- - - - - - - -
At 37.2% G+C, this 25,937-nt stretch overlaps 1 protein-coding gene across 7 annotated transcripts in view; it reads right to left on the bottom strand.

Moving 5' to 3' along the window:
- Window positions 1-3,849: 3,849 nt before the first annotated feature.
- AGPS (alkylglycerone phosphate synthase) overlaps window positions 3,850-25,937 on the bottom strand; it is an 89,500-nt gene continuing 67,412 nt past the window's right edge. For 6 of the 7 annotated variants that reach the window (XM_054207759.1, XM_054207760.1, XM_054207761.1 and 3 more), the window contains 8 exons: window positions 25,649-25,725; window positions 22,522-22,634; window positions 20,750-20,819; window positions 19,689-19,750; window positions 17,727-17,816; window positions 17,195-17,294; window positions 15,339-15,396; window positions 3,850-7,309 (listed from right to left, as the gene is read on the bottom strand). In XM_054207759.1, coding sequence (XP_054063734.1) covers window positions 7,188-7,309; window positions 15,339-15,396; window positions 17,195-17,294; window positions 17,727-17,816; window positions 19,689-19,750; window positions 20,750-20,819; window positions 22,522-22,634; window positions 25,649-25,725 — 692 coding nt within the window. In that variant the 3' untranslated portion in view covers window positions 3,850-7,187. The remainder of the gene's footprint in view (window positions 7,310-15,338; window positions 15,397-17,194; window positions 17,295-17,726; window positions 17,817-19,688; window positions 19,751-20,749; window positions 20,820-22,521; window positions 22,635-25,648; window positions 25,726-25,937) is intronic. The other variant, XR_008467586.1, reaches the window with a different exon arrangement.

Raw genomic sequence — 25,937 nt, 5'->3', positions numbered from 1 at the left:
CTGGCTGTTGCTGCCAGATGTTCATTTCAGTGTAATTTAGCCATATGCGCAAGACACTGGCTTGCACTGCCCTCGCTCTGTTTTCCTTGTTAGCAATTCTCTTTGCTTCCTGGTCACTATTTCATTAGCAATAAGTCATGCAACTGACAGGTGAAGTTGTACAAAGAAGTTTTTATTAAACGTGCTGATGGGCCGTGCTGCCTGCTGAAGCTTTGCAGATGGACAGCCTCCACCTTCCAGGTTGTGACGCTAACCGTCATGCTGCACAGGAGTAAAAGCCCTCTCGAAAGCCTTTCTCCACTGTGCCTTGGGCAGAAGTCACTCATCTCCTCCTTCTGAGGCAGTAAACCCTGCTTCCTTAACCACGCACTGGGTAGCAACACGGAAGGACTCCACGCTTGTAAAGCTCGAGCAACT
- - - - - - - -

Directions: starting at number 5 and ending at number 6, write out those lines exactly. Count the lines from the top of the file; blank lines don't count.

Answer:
Raw genomic sequence — 25,937 nt, 5'->3', positions numbered from 1 at the left:
CTGGCTGTTGCTGCCAGATGTTCATTTCAGTGTAATTTAGCCATATGCGCAAGACACTGGCTTGCACTGCCCTCGCTCTGTTTTCCTTGTTAGCAATTCTCTTTGCTTCCTGGTCACTATTTCATTAGCAATAAGTCATGCAACTGACAGGTGAAGTTGTACAAAGAAGTTTTTATTAAACGTGCTGATGGGCCGTGCTGCCTGCTGAAGCTTTGCAGATGGACAGCCTCCACCTTCCAGGTTGTGACGCTAACCGTCATGCTGCACAGGAGTAAAAGCCCTCTCGAAAGCCTTTCTCCACTGTGCCTTGGGCAGAAGTCACTCATCTCCTCCTTCTGAGGCAGTAAACCCTGCTTCCTTAACCACGCACTGGGTAGCAACACGGAAGGACTCCACGCTTGTAAAGCTCGAGCAACT